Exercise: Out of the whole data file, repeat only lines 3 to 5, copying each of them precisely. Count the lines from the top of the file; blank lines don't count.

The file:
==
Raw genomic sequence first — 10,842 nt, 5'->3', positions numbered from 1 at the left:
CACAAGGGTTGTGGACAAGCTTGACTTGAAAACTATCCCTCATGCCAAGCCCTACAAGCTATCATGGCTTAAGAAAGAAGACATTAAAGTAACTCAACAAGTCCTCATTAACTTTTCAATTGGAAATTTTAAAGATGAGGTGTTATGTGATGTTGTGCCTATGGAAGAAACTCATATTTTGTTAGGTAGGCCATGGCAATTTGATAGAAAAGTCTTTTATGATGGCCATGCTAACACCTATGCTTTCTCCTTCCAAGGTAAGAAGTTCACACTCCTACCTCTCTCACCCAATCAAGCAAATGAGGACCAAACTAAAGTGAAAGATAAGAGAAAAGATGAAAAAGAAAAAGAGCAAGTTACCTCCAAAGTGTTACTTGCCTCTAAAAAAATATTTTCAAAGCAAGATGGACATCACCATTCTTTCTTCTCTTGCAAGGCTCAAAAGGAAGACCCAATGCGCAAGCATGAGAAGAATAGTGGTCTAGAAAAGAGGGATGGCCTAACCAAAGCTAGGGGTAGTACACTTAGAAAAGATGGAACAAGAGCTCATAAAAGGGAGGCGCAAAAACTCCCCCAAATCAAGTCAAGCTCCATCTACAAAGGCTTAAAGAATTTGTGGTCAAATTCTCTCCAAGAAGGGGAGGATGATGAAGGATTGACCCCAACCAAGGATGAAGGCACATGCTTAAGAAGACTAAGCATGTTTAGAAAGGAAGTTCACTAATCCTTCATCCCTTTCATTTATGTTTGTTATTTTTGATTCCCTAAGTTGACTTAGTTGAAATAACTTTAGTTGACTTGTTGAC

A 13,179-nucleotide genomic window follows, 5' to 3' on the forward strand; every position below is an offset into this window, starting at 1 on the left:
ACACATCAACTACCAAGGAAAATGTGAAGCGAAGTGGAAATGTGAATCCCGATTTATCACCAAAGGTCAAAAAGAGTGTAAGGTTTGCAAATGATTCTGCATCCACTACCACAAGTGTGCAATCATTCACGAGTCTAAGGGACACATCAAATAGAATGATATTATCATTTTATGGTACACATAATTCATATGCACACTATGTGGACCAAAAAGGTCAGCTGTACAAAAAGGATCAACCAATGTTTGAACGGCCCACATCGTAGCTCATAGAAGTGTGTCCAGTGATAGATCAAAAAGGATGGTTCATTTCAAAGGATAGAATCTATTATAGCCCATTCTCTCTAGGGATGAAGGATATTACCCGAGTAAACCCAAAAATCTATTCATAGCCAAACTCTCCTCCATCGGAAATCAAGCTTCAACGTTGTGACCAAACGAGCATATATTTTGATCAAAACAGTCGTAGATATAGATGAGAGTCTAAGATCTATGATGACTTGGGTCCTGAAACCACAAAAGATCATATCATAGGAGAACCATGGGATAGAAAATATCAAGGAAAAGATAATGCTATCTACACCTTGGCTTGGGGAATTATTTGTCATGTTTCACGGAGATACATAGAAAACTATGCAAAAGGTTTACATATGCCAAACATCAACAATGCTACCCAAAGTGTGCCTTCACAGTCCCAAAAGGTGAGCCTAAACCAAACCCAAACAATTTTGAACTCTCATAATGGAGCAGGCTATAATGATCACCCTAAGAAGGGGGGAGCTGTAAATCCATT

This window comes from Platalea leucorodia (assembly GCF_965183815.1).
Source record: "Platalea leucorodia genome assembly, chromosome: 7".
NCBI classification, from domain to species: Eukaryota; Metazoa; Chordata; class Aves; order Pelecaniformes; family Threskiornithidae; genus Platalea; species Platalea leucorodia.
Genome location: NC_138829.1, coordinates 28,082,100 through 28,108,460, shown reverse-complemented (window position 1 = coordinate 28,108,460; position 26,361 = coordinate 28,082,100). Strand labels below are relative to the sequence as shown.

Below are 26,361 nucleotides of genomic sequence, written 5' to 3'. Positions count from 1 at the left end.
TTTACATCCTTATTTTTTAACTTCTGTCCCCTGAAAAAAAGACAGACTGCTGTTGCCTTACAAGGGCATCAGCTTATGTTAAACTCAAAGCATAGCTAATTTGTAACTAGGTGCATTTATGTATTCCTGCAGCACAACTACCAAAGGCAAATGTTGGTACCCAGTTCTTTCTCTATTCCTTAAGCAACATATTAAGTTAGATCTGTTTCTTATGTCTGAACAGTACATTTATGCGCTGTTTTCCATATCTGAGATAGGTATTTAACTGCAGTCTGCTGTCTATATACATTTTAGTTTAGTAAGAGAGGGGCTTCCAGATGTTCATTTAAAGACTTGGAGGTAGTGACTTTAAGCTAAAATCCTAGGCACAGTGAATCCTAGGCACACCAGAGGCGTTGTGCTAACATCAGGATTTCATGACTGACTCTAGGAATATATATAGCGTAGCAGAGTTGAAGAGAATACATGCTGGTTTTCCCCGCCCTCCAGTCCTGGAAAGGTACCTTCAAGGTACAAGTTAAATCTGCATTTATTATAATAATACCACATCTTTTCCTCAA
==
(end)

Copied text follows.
A 13,179-nucleotide genomic window follows, 5' to 3' on the forward strand; every position below is an offset into this window, starting at 1 on the left:
ACACATCAACTACCAAGGAAAATGTGAAGCGAAGTGGAAATGTGAATCCCGATTTATCACCAAAGGTCAAAAAGAGTGTAAGGTTTGCAAATGATTCTGCATCCACTACCACAAGTGTGCAATCATTCACGAGTCTAAGGGACACATCAAATAGAATGATATTATCATTTTATGGTACACATAATTCATATGCACACTATGTGGACCAAAAAGGTCAGCTGTACAAAAAGGATCAACCAATGTTTGAACGGCCCACATCGTAGCTCATAGAAGTGTGTCCAGTGATAGATCAAAAAGGATGGTTCATTTCAAAGGATAGAATCTATTATAGCCCATTCTCTCTAGGGATGAAGGATATTACCCGAGTAAACCCAAAAATCTATTCATAGCCAAACTCTCCTCCATCGGAAATCAAGCTTCAACGTTGTGACCAAACGAGCATATATTTTGATCAAAACAGTCGTAGATATAGATGAGAGTCTAAGATCTATGATGACTTGGGTCCTGAAACCACAAAAGATCATATCATAGGAGAACCATGGGATAGAAAATATCAAGGAAAAGATAATGCTATCTACACCTTGGCTTGGGGAATTATTTGTCATGTTTCACGGAGATACATAGAAAACTATGCAAAAGGTTTACATATGCCAAACATCAACAATGCTACCCAAAGTGTGCCTTCACAGTCCCAAAAGGTGAGCCTAAACCAAACCCAAACAATTTTGAACTCTCATAATGGAGCAGGCTATAATGATCACCCTAAGAAGGGGGGAGCTGTAAATCCATT

This window comes from Platalea leucorodia (assembly GCF_965183815.1).